Monday, December 31, 2012

The Linux Auditing System: auditd

The Linux Auditing System provides system call auditing. The auditing is performed by a server called auditd, with logs saved to the /var/log/audit directory. It is designed to complement SELinux, which saves its messages to the auditd log in the /var/log/audit/audit.log file. The audit logging service provides specialize logging for services like SELinux. Logs are located at /var/log/audit. To refine the auditing, you can create audit rules to check certain system calls like those generated by a specific user or group. Configuration for auditd is located in both the /etc/auditd.conf and the /etd/sysconfig/auditd files. Primary configuration is handled with /etc/auditd.conf, which holds such options like the log file name, the log format, the maximum size of log files, and actions to take when disk space diminishes. See the auditd.conf manual page for a detailed description of all options. The /etc/sysconfig/auditd file sets server startup options and locale locations such as en_US.
The audit package includes the auditd server and three commands i.e. autrace, ausearch and auditctl. You use ausearch to query the audit logs. You can search by various IDs, by process, user, group, or event, as well as by filename or even time or date. Check the ausearch manual page for a complete listing. autrace is a specialized tool that lets you trace a specific process. It operates similar to strace, recording the system calls and actions of a particular process.
Fig. Auditd components

You can control the behavior of the auditd server with the auditctl tool. With auditctl,
you can turn auditing on or off, check the status and add audit rules for specific events.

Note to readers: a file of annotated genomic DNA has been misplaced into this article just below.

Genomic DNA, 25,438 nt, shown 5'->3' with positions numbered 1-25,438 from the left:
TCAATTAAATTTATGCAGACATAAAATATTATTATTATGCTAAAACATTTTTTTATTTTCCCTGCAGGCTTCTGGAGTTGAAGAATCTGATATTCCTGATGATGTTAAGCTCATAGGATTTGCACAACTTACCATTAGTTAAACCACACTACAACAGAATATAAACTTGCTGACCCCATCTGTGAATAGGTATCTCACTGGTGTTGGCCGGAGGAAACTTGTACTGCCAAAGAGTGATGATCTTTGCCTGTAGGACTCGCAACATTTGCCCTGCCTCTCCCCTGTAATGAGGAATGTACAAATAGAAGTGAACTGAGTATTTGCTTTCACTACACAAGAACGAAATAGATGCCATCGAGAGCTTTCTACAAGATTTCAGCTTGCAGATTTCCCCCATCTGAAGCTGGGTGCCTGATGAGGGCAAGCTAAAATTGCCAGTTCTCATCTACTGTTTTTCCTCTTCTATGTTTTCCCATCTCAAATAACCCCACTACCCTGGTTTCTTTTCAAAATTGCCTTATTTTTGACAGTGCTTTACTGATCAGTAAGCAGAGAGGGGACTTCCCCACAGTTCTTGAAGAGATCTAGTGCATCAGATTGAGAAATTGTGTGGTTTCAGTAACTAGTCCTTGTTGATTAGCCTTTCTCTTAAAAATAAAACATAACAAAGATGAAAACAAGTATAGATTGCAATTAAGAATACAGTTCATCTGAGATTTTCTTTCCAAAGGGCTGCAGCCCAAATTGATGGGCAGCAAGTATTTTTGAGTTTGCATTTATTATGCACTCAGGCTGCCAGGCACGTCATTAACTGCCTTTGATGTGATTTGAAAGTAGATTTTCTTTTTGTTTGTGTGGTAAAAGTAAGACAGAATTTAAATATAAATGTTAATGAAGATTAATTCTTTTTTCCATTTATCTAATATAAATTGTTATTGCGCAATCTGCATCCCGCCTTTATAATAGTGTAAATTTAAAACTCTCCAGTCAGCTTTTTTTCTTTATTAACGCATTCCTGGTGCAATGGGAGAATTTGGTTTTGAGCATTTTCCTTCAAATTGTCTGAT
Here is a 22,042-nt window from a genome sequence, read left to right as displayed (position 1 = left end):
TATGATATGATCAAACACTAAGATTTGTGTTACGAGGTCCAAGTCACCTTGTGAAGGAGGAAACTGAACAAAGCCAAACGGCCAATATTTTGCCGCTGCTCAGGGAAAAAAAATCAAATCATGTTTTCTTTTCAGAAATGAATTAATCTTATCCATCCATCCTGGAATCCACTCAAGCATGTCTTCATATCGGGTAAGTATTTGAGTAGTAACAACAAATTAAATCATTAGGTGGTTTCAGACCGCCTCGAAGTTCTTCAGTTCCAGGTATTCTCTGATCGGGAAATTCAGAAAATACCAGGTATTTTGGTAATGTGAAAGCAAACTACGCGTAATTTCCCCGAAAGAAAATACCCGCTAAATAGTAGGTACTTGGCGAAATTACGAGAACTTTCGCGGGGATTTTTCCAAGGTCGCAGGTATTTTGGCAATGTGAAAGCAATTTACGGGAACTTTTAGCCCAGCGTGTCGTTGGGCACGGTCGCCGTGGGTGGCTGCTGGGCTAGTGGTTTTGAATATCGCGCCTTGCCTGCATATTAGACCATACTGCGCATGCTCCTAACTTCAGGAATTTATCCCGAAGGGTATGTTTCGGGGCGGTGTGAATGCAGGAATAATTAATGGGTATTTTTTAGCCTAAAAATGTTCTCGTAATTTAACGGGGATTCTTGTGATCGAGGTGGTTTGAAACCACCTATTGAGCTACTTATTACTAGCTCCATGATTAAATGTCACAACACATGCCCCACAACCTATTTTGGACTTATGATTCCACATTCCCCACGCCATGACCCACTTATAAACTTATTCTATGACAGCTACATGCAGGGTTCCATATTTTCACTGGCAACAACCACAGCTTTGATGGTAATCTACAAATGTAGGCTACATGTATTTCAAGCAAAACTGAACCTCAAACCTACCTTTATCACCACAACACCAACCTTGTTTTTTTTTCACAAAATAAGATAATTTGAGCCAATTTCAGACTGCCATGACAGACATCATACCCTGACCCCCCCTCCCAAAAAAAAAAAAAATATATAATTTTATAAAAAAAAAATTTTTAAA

Check the auditctl manual page for a detailed description.
Audit rules are organized into predetermined lists with a specific set of actions for
system calls. Currently there are three lists: task, entry, and exit, and three actions: never, always, and possible. When adding a rule, the list and action are paired, separated by a comma, as in: exit, always.
To add a rule you use the -a option. With the -S option you can specify a particular
system call, and with the -F option you can specify a field. There are several possible fields you can use, such as loginuid (user login ID), pid (process ID), and exit (system call exit value). For a field you specify a value, such as loginuid=510 for the user with a user login ID of 510. The following rule, as described in the documentation, checks all files opened by  a particular user: 

auditctl -a exit,always -S open -F loginuid=510

Place rules you want loaded automatically in the /etc/auditd.rules. The sample.rules
file in the /usr/share/doc/auditd* directory lists rule examples. You can also create a specific file of audit rules and use auditctl with the -R option to read the rules from it.